# 2. The method of lines

The Navier-Stokes equations are an example of a so-called partial differential equation: The solution exists in a multi-dimensional parameter space, and as such the equations contain various corresponding partial derivatives. In the previous chapter we can indeed see derivatives with respect to $x, y, z$ and $t$. For our solver we choose to delineate between the spatial dimensions and the time dimension for two important reasons:

The time dimension is the only one associated with causality.

The equations are isotropic for the group $x,y$ and $z$ (i.e. they maybe rotated)

The actual separation in the treatment of the variables is formalized
by the so-called *method of lines*. Consider a dummy variable
$\phi (t, x_1, x_2, ..., x_n)$
that satisfies an equation of the form,

$\frac{\partial \phi}{\partial t} = \mathcal{L}(\phi),$

where
$\mathcal{L}$
is some differential operator that does *not* include
differentiation with respect to
$t$.
Because time and physical causality are related concepts, it makes sense
to solve for
$\phi$
as an initial value problem. Here
$\phi (t = 0, x_1, x_2, ..., x_n)$
is prescribed as an initial condition, and the equation can be solved by
using a time-integration method which advances the solution at the
current time
($\phi_n$)
to the next point in time
($\phi_{n+1}$)
which differ by a timestep size `dt`

. It is imporant to note
that the continuously evolving field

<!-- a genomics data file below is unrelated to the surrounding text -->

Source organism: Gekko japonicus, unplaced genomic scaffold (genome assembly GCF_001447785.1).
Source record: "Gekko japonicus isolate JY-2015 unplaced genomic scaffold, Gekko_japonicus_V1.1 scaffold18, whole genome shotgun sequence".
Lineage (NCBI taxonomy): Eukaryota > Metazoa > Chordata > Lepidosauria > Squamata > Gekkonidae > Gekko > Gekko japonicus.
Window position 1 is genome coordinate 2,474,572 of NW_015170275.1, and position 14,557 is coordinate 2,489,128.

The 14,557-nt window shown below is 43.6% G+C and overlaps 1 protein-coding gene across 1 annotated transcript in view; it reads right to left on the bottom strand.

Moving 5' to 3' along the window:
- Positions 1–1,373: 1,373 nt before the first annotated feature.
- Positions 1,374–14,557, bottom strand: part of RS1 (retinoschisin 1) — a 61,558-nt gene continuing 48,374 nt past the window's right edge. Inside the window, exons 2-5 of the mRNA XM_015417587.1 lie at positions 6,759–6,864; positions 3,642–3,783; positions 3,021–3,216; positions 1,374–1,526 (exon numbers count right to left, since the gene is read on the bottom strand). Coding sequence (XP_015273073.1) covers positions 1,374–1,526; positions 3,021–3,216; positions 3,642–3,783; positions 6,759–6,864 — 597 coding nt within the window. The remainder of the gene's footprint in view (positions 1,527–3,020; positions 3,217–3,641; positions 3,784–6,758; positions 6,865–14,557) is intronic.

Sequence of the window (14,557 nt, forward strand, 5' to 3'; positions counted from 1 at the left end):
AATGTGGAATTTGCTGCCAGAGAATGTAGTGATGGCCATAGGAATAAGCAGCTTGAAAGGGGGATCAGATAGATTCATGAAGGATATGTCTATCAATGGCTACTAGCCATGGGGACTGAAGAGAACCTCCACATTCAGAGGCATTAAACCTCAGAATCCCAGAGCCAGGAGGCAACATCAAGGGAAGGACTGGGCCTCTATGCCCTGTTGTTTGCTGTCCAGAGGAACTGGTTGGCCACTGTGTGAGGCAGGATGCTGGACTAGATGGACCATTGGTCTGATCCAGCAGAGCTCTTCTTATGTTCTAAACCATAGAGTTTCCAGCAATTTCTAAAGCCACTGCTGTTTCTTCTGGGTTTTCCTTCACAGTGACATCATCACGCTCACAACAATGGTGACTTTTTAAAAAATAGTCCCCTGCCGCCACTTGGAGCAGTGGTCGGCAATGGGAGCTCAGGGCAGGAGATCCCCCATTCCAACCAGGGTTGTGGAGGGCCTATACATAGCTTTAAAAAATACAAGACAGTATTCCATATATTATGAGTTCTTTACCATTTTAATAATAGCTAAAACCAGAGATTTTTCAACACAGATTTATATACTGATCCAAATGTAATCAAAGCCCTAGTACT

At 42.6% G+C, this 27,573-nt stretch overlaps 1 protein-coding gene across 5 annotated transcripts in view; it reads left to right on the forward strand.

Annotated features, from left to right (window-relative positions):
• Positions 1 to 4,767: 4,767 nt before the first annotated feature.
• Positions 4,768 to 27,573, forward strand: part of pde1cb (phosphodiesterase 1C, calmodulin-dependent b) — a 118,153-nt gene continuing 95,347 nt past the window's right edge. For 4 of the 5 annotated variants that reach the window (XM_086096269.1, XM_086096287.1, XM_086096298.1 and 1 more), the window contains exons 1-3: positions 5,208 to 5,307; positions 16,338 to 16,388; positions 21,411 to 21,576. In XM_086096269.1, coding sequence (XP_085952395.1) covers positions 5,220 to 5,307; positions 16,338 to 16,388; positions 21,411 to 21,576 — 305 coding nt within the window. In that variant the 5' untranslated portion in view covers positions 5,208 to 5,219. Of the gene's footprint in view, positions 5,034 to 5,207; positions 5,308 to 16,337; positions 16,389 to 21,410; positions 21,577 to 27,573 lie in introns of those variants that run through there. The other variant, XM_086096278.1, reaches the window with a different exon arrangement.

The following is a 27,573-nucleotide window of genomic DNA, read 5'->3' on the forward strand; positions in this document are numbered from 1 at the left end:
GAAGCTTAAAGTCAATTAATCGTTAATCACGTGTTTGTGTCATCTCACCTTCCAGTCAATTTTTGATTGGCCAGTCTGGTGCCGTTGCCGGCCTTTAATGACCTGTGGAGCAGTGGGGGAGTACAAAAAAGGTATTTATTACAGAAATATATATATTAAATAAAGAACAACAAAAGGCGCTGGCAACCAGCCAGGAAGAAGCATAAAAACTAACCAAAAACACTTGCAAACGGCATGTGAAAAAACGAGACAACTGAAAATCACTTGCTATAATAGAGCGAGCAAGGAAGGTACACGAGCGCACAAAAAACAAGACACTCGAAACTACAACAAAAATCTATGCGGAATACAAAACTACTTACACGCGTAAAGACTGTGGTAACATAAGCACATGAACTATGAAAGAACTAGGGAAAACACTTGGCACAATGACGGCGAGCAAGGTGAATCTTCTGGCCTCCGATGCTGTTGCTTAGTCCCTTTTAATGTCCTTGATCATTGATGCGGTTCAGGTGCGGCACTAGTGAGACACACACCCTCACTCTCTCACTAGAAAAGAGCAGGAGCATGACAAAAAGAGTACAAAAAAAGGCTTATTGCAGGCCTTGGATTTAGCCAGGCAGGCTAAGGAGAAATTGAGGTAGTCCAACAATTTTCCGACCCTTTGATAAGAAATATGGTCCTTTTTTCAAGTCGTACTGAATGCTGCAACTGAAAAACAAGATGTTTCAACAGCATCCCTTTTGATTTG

$\phi$
is now *discretized* as it only exists on a finite number of
points in time. This also means that the proper solution
$\phi$
is fundamentally different from the discrete solution
$\phi_n$,
and this introduces the concepts of convergence, consistency and
stability.

### Consistency

The timestep paramter is artificially introduced. It is imporant that for increasingly smaller timesteps, the discretization error (due to truncation) of the numerical schemes vanishes.

### Stability

The inevitable errors introduced by discretization should not grow in time.

### Convergence

By reducing
$\mathrm{dt} \rightarrow 0$,
the number or timesteps (and effort) required to obtained a solution at
some given time goes to infinity. As such, we hope to see the solution
*converges* towards an asymptotic solution with increasing
effort. This asymptotic solution should match the solution to the
original equation at the discrete intervals.

## Practice with an example

For many non-linear problems (like flow problems) the above is hard to formalize in numerical algorithms. For example, it is not even known if the Navier-Stokes equations have smooth solutions for the general case. So we will have to think of test cases to gain confidence in our digitally-generated data.

For now, we start with an example problem, namely,

$\frac{\mathrm{d}x_1}{\mathrm{d} t} = -x_2,$ $\frac{\mathrm{d}x_2}{\mathrm{d} t} = x_1.$

with initial conditions $x_1(t = 0) = 1$ and $x_2(t = 0) = 0$. It can be verified that the solution reads,

$x_1 = \mathrm{cos}(t),$ $x_2 = \mathrm{sin}(t).$

Which describes a circular trajectory. Lets start coding a time
integrator for this problem in a file called `circle.c`

. We
will need a few functions defined in some system header files. We begin
with,

```
#include <stdio.h>
#include <math.h>
int main() {
}
```

Whoa! those are a lot of lines of code, with ample of room for typos. It is important to check your syntax early on, as spotting a bug becomes harder as we proceed.

```
$ gcc circle.c